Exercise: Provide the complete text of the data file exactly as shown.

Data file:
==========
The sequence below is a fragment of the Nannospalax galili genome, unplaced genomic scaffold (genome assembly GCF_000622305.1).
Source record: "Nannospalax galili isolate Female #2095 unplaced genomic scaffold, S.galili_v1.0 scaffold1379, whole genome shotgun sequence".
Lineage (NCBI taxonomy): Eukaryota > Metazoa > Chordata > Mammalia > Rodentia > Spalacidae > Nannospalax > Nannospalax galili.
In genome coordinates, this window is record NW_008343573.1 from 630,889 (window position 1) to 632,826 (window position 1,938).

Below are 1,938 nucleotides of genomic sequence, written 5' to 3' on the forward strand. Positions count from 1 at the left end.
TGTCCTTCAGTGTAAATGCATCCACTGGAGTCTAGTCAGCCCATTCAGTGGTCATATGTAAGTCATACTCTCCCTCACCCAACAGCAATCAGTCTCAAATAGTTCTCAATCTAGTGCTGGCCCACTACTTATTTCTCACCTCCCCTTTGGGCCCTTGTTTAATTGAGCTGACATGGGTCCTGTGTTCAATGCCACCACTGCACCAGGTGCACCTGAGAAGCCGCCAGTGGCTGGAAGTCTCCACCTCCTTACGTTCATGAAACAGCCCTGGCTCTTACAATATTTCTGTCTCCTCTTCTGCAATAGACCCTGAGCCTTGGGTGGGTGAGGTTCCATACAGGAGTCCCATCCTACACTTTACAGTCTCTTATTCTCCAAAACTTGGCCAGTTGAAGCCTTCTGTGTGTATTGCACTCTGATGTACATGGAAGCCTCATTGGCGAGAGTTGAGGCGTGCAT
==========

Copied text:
The sequence below is a fragment of the Nannospalax galili genome, unplaced genomic scaffold (genome assembly GCF_000622305.1).
Source record: "Nannospalax galili isolate Female #2095 unplaced genomic scaffold, S.galili_v1.0 scaffold1379, whole genome shotgun sequence".
Lineage (NCBI taxonomy): Eukaryota > Metazoa > Chordata > Mammalia > Rodentia > Spalacidae > Nannospalax > Nannospalax galili.
In genome coordinates, this window is record NW_008343573.1 from 630,889 (window position 1) to 632,826 (window position 1,938).

Below are 1,938 nucleotides of genomic sequence, written 5' to 3' on the forward strand. Positions count from 1 at the left end.
TGTCCTTCAGTGTAAATGCATCCACTGGAGTCTAGTCAGCCCATTCAGTGGTCATATGTAAGTCATACTCTCCCTCACCCAACAGCAATCAGTCTCAAATAGTTCTCAATCTAGTGCTGGCCCACTACTTATTTCTCACCTCCCCTTTGGGCCCTTGTTTAATTGAGCTGACATGGGTCCTGTGTTCAATGCCACCACTGCACCAGGTGCACCTGAGAAGCCGCCAGTGGCTGGAAGTCTCCACCTCCTTACGTTCATGAAACAGCCCTGGCTCTTACAATATTTCTGTCTCCTCTTCTGCAATAGACCCTGAGCCTTGGGTGGGTGAGGTTCCATACAGGAGTCCCATCCTACACTTTACAGTCTCTTATTCTCCAAAACTTGGCCAGTTGAAGCCTTCTGTGTGTATTGCACTCTGATGTACATGGAAGCCTCATTGGCGAGAGTTGAGGCGTGCAT